Who Is Mario Bellini, and Why Is His 1970s Camaleonda Sofa Everywhere Right Now?

Get the lowdown on the ultrachic modular sofas that are currently taking up real estate in your Instagram saved folder.
Mario Bellini Camaleonda sofa in original cognac leather
Mario Bellini Camaleonda sofa in original cognac leather, 1970s, offered by Goldwood Interiors

The Camaleonda sofa is the new darling of the design world — and for good reason. With its sumptuous tufted cushions, seductive low profile and endless rearrangement possibilities, the Mario Bellini–designed modular seat can double as sculpture in any interior.

The Milanese architect and designer came up with the concept in 1970 for B&B Italia (then known as C&B Italia), and the piece became a hit after its star turn in the 1972 exhibition “Italy: The New Domestic Landscape” at New York’s Museum of Modern Art. B&B brought the design back in 2020 with a few modern upgrades — namely, all recycled materials and interchangeable seat covers.

Julia Chaplin's Brooklyn home furnished by Elizabeth Roberts Architects and complete with a Mario Bellini Camaleonda sofa set
Elizabeth Roberts Architects furnished author Julia Chaplin’s Brooklyn home with a circa 1970 Mario Bellini Camaleonda sofa set. Photo by Dustin Aksland

Whether they’ve been lucky enough to score a vintage piece or are enjoying the design’s latest iteration, celebrities, designers and dealers alike are having a moment with the Camaleonda.

Chrissy Teigen’s neutral-hued Camaleonda has appeared on the model turned cookbook author’s Instagram account on many occasions, and each time, commenters have inundated her with the same burning question: “Where’s that sofa from?”

Josh Evan, of Evan Edward Interiors, installed a Camaleonda in a Park Avenue apartment in late 2020. “The Bellini was an Italian eBay buy from years ago,” he says. “When it first arrived, with the original threadbare velvet, it felt like a time capsule from the ’70s.

“We knew it had to be restored, since it was an early C&B edition of the Camaleonda,” he continues. “We looked at a lot of leather and ultimately went to Morentz, because they had the best neutral buttery color we were looking for. Most importantly, the leather feels incredible, and it patinas beautifully.

Evan Edward Interiors Park Avenue interior featuring a Morentz restored Mario Bellini sofa
This Park Avenue pied-à-terre by Evan Edward Interiors features a vintage Mario Bellini sofa reupholstered by Morentz. Photo by Tim Williams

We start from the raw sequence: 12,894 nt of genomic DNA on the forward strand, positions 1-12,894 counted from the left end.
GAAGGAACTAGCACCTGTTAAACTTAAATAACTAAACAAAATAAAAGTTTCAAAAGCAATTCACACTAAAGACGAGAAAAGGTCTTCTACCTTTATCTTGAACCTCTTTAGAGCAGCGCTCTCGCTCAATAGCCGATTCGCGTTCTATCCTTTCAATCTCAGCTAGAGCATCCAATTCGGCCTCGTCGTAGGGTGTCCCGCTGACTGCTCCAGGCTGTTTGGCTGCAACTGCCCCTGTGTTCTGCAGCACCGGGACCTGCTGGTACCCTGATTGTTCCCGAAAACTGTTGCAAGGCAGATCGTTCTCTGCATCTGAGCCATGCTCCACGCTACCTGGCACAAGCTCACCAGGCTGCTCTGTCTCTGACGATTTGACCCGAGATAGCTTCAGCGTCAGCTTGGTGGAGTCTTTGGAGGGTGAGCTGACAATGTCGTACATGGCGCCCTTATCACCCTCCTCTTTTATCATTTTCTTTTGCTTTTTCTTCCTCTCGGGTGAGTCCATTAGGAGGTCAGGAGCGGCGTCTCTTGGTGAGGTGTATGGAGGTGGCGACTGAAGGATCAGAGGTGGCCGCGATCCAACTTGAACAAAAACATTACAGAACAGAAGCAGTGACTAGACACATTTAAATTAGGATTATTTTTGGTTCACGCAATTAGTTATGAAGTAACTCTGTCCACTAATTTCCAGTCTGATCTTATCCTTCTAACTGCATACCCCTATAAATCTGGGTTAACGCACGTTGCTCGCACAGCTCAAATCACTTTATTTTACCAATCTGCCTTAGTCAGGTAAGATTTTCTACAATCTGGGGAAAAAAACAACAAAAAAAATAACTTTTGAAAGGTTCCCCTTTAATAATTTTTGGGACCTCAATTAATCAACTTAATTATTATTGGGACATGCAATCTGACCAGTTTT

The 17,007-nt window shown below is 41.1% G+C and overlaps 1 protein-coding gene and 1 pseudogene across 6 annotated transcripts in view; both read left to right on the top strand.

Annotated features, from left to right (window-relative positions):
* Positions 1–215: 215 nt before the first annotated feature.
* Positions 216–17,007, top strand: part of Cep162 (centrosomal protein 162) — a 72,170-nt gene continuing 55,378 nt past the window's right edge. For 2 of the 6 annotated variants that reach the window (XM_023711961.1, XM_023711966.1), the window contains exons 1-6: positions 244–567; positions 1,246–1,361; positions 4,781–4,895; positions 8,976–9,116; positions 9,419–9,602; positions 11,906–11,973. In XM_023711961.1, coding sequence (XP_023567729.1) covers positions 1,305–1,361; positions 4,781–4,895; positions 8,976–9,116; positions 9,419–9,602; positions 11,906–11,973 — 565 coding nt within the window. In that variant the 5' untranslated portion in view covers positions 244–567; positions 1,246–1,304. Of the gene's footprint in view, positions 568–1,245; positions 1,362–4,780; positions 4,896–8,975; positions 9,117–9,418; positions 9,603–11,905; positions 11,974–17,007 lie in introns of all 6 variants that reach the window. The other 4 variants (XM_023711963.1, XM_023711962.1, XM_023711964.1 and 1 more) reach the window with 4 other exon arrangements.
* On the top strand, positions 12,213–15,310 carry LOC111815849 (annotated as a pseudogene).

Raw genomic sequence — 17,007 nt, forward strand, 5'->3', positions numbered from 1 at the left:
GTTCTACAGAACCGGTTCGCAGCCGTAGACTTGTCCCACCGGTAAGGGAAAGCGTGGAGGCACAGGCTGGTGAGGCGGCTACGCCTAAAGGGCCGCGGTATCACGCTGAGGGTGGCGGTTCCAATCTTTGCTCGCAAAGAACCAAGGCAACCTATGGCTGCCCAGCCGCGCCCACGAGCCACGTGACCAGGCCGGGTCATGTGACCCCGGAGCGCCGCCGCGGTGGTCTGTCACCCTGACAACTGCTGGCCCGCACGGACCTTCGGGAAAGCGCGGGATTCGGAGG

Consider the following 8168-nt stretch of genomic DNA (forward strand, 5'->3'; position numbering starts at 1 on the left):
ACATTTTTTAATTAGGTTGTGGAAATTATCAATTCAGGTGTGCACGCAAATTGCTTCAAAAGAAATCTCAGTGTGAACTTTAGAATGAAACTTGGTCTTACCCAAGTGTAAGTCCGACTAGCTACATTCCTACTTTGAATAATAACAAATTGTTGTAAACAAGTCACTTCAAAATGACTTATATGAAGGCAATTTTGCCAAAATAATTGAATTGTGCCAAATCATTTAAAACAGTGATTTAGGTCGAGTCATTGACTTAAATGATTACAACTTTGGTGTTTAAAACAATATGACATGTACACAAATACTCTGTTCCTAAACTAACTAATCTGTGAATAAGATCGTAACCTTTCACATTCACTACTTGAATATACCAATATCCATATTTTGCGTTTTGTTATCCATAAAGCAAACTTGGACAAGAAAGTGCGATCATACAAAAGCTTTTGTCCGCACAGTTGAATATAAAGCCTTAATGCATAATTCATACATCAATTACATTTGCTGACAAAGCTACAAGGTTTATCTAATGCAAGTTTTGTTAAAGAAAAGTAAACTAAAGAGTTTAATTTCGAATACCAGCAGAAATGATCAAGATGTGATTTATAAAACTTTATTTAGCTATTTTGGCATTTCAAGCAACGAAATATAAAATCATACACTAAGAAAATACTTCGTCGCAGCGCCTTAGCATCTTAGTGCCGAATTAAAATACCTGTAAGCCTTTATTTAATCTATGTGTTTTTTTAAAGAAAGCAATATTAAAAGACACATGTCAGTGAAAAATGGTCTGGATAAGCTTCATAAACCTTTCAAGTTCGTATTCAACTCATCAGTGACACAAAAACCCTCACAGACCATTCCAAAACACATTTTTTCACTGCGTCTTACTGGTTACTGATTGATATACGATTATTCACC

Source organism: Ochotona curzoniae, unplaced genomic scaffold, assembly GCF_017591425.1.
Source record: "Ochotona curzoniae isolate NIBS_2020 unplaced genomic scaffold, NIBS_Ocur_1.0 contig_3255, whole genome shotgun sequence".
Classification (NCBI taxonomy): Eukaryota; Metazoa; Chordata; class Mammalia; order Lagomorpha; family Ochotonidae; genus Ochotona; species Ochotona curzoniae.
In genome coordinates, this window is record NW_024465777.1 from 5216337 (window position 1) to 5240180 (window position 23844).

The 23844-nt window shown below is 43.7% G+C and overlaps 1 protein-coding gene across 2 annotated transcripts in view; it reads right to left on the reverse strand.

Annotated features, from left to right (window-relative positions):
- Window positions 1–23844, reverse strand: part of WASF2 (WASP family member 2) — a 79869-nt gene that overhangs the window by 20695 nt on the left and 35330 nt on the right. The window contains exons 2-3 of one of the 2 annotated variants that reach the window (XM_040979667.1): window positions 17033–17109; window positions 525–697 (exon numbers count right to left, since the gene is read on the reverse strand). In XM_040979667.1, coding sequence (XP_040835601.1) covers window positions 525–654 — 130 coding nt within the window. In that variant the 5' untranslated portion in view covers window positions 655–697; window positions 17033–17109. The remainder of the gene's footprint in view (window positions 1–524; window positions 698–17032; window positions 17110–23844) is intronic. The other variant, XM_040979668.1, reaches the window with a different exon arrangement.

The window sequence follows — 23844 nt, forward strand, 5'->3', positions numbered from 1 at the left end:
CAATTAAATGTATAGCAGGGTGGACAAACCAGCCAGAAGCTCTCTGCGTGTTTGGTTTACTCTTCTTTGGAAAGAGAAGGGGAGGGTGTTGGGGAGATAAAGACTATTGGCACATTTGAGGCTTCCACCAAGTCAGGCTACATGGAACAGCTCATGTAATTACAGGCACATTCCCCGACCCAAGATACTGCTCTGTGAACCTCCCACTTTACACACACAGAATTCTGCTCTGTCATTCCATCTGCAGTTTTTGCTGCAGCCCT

“The Camaleonda is especially ideal for a space that incorporates floor seating or other loungers,” Evan enthuses, “because it’s so low and fun for entertaining.

“The sofa is a showstopper and very loungey,” he adds. “It’s for a bold personality who wants something nontraditional. I think the low seat and marshmallow curves make it an inevitable attraction. It can go contemporary or vintage and really grounds a room. Plus, it’s modular, which gives a lot of options for planning a space.”

Beverly Hills home designed by Trip Haenisch & Associates with a Camaleonda piece and an Eero Aarnio Tomato chair
In a Beverly Hills bachelor pad, Trip Haenisch & Associates paired Camaleonda seating with an Eero Aarnio Tomato chair. Photo by Matthew Williams

H. Gallery’s Jelmar Hufen concurs. “For me, the great beauty of the Camaleonda, besides being an extremely good-looking object, is its flexibility due to the modular design of the sofa,” explains the Netherlands-based dealer. “This is also referenced in the name, which is a contraction of the Italian words for chameleon and wave and perfectly shows the intention of Mario Bellini.

“On top of this,” he adds, “the Camaleonda has a hint of futurism and functionality without being overly ’70s, if it’s upholstered in the right fabric. And who doesn’t long for the future in these times, when we are all confined to our homes?”

Los Angeles home designed by Night Palm studios, with Camaleonda seating in burnt-orange velvet
For the family room of a Spanish-style house in L.A., Night Palm Studio went with Camaleonda seating in burnt-orange velvet. Photo by Pablo Enriques

In a bungalow-inspired project in Los Angeles, Night Palm Studio took a different approach to the Bellini sofa, demonstrating that its generous frame fits in a smaller space. The deep-orange velvet plays off the natural hues of the doors and texture of the rattan cabinet, creating a fresh, inviting look.

“I love Italian ’70s design, so I’ve been using this sofa for years,” says the firm’s founder, Tiffany Howell. “It feels playful but timeless, and compared to traditional sofas, its shape is just so much more interesting.”

Howell suggests using the piece in a room meant for entertaining, rather than a movie or media room. “I love how sculptural and sexy it is, but it’s pretty firm and upright, with a bit of lounge flair that you achieve from the depth,” she says. “It feels more like an art piece. It can stand on its own and make a room come to life.”

Furniture dealers like Goldwood Interiors are expert at covering original frames with new materials. This enables clients to customize their Camaleondas to suit their individual needs and styles — a design choice rooted in practicality that also keeps the vintage vibe from overwhelming an otherwise contemporary space.

“If you’re reupholstering a vintage version, go for good leather, since it’s all about the beautiful supple pleats, which call for a soft, durable material,” Evan says.

His best piece of advice for those going with the classic? “Don’t be precious with it, and just enjoy an iconic piece of ’70s design!”


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